For months now, Bengaluru’s civic body – the Bruhat Bengaluru Mahanagara Palike – has been continuing with plans for widening Jayamahal Road, despite widespread public opposition to the project’s environmental cost.
It has now emerged that the two committees responsible for monitoring the city’s tree cover and the environmental cost of such projects (the Greening Committee for Bengaluru North and the Co-ordination/Samnvay committee) have remained non-existent for the past two years.
This admission has been made by the Public Information Officer of the BBMP Commissioner’s office in a Right to Information reply to NGO Jhatkaa.
Moreover, the BBMP admitted that despite multiple objections (as many as 30,000) from citizens, the civic body has not done any feasibility studies on the proposed road widening project.
According to BBMP estimates, the number of trees set to be cut or translocated for the project is as many as 112, while other independent studies suggest the number could be much higher.
The BBMP’s insistence to go ahead with the project affecting 112 trees, Jhatkaa argues in a news statement, is in contravention of the Karnataka High Court’s orders on tree-felling.
The Karnataka High Court, in an August 2014 ruling, had said that felling of trees should be considered an exception rather than a rule, and only after the Tree Officer and Tree Authority have fully explored and certified that all alternatives have been considered regarding the feasibility of the felling of trees.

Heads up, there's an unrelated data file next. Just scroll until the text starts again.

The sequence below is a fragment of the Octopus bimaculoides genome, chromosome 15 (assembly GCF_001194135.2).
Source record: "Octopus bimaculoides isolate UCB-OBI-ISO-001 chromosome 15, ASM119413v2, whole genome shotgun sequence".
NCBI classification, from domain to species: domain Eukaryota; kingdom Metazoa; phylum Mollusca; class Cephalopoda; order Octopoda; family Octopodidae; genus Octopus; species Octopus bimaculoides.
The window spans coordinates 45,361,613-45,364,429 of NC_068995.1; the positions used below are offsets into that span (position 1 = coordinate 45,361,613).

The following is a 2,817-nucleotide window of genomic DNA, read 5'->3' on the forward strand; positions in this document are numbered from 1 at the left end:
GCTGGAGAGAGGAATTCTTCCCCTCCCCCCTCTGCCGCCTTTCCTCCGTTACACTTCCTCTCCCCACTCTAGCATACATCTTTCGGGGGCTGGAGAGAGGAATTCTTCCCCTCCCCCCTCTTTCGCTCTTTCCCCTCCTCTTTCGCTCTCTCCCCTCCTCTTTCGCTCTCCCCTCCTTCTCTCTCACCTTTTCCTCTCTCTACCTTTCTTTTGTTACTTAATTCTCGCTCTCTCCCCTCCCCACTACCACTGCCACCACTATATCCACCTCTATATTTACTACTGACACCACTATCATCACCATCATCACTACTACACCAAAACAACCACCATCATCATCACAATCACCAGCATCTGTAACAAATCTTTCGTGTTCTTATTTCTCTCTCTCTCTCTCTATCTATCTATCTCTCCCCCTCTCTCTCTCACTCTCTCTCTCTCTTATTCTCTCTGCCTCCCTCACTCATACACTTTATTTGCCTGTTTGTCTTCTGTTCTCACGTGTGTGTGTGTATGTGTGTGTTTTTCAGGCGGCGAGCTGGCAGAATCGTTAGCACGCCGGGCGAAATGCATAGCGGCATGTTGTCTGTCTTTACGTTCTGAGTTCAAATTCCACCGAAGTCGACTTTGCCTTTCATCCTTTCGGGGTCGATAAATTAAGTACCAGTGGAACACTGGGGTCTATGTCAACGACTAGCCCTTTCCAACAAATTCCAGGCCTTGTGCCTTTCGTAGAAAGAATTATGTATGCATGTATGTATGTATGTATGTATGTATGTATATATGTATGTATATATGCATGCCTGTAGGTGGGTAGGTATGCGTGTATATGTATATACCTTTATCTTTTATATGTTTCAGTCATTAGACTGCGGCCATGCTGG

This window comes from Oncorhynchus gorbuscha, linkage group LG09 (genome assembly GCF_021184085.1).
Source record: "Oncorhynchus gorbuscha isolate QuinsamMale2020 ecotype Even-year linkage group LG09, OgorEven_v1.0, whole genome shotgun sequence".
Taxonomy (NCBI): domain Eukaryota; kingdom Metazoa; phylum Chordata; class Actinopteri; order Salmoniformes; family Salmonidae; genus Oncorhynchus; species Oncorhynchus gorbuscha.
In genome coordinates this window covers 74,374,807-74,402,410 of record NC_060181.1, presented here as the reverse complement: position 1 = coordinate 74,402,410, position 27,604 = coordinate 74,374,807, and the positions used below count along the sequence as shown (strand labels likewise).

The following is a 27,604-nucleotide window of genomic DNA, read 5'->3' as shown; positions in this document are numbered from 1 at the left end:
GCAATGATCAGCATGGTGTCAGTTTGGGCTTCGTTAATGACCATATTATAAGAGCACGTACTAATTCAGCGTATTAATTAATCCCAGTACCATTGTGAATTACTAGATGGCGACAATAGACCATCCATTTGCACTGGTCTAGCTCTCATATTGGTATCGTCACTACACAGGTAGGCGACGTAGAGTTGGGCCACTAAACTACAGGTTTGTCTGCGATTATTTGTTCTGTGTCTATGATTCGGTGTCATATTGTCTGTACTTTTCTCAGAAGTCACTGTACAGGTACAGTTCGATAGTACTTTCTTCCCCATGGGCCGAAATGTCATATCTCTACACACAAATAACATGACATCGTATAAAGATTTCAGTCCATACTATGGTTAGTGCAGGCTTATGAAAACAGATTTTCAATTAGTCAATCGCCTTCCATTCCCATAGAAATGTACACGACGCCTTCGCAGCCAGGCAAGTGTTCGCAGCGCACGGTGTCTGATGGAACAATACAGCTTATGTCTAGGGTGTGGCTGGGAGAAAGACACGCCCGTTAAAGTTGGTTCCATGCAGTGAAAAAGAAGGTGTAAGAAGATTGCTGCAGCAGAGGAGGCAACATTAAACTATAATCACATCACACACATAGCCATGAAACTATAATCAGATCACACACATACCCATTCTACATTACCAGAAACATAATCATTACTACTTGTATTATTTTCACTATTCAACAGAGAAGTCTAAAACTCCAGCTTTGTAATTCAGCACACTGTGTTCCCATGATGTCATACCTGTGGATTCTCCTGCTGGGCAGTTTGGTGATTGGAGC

The RTI replies also reveal that the BBMP has no prior experience with transplanting uprooted trees. However, the BBMP Commissioner has maintained that at least 45 of those trees will be translocated.
The road widening project on Jayamahal Road had originally been proposed as part of the controversial steel flyover project, which was scrapped following stay orders from the National Green Tribunal and the Karnataka High Court. However, the BBMP resolved to continue with the widening of Jayamahal Road even though the larger project was scrapped.
“The RTI responses shockingly reveal BBMP’s lackadaisical and arbitrary approach to the issue of tree felling. They have categorically stated that there was no other choice. But how do they know they do not have a choice without conducting any traffic research, feasibility surveys or scientific studies to come up with alternative proposals? We fail to understand the lack of application of mind with regards to axing of trees by BBMP,” Jhatkaa’s Executive Director Avijit Michael said in a statement.
Alleging that the civic body was misleading the residents about the city’s green cover, Avijit added, “It has become amply clear that due processes which have been laid out to ensure preservation of Bengaluru’s Green Heritage are not being followed at all! The BBMP, it seems, wants to mislead Bangaloreans and civil society groups, and rob them of their participation and oversight on this issue.”
BBMP Commissioner Manjunath Prasad, however, denied that such studies were required for the project. "A feasibility study is not required," he told The News Minute.
"We also have judgments where it says that it's not required. It's just a road widening. For every widening, we can't have environmental assessment impact studies. It is a routine work that the corporation does," he added.